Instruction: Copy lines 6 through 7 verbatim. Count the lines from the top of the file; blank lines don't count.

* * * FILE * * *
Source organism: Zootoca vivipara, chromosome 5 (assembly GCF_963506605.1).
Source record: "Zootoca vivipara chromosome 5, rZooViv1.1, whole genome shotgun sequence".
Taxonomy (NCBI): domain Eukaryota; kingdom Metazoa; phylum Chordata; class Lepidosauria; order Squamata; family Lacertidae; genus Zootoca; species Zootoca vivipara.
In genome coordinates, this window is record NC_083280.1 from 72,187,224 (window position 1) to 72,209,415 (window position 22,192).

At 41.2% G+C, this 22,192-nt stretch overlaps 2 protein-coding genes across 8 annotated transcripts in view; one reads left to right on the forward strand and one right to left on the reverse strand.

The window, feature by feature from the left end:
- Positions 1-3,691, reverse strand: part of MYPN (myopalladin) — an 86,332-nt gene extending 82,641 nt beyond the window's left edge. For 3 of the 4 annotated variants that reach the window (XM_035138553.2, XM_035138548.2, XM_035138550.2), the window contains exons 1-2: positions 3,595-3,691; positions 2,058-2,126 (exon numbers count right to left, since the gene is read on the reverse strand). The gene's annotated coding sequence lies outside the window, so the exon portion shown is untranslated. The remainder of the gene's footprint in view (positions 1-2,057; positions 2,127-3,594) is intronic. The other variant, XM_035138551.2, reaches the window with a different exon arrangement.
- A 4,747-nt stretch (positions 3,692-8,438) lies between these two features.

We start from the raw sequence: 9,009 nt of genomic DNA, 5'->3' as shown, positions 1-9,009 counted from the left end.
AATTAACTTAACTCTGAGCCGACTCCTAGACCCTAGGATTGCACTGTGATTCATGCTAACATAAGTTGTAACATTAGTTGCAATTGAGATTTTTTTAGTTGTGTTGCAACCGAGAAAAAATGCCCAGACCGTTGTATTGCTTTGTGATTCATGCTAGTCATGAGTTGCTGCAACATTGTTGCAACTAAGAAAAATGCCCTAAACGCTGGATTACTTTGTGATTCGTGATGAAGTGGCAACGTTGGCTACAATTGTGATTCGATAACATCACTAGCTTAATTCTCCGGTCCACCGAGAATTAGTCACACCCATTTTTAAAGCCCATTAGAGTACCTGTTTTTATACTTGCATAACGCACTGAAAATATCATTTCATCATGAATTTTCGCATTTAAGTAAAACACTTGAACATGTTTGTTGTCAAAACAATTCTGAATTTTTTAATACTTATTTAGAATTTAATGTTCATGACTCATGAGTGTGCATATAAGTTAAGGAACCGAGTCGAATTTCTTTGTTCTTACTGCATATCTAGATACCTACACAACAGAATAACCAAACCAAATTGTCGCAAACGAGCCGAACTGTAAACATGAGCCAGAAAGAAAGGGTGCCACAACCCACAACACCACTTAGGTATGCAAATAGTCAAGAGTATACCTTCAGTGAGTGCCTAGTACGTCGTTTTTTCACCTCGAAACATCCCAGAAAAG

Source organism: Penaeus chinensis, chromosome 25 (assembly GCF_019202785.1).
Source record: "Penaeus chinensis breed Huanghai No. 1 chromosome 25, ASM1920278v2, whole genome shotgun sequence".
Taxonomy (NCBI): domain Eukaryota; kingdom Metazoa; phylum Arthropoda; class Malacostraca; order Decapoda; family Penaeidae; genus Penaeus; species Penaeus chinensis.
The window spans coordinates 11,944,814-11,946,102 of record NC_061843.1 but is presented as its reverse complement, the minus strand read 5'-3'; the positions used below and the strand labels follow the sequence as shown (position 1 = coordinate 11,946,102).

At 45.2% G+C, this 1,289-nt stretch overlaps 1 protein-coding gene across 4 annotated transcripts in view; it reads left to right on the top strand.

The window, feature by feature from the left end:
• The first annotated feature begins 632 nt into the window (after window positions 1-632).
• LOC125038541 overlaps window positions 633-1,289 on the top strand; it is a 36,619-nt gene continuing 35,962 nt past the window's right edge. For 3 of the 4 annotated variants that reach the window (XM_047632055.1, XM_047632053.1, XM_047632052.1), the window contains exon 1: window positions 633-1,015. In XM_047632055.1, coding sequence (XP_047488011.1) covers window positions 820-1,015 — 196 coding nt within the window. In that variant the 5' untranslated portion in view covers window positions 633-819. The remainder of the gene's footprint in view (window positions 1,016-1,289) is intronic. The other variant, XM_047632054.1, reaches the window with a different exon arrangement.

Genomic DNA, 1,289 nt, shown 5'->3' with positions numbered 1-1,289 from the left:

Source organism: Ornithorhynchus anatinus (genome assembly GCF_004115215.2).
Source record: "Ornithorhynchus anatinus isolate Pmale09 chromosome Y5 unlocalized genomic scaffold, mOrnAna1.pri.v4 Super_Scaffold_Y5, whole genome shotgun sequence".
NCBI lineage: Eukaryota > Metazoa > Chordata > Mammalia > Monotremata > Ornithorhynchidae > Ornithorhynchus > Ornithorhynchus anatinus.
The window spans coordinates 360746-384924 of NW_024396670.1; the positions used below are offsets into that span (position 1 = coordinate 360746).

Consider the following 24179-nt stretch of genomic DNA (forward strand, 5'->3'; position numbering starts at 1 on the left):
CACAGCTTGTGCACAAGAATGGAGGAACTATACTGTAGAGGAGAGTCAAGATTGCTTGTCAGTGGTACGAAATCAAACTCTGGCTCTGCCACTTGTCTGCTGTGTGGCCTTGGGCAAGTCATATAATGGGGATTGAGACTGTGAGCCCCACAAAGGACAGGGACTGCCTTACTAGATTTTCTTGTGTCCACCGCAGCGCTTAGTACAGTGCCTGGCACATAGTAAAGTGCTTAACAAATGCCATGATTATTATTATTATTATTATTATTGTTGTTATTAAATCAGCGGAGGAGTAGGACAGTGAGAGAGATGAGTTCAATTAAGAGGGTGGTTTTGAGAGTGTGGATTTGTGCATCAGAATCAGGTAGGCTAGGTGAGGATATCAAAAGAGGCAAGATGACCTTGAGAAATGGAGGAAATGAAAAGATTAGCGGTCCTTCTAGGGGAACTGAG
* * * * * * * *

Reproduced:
The window, feature by feature from the left end:
- Positions 1-3,691, reverse strand: part of MYPN (myopalladin) — an 86,332-nt gene extending 82,641 nt beyond the window's left edge. For 3 of the 4 annotated variants that reach the window (XM_035138553.2, XM_035138548.2, XM_035138550.2), the window contains exons 1-2: positions 3,595-3,691; positions 2,058-2,126 (exon numbers count right to left, since the gene is read on the reverse strand). The gene's annotated coding sequence lies outside the window, so the exon portion shown is untranslated. The remainder of the gene's footprint in view (positions 1-2,057; positions 2,127-3,594) is intronic. The other variant, XM_035138551.2, reaches the window with a different exon arrangement.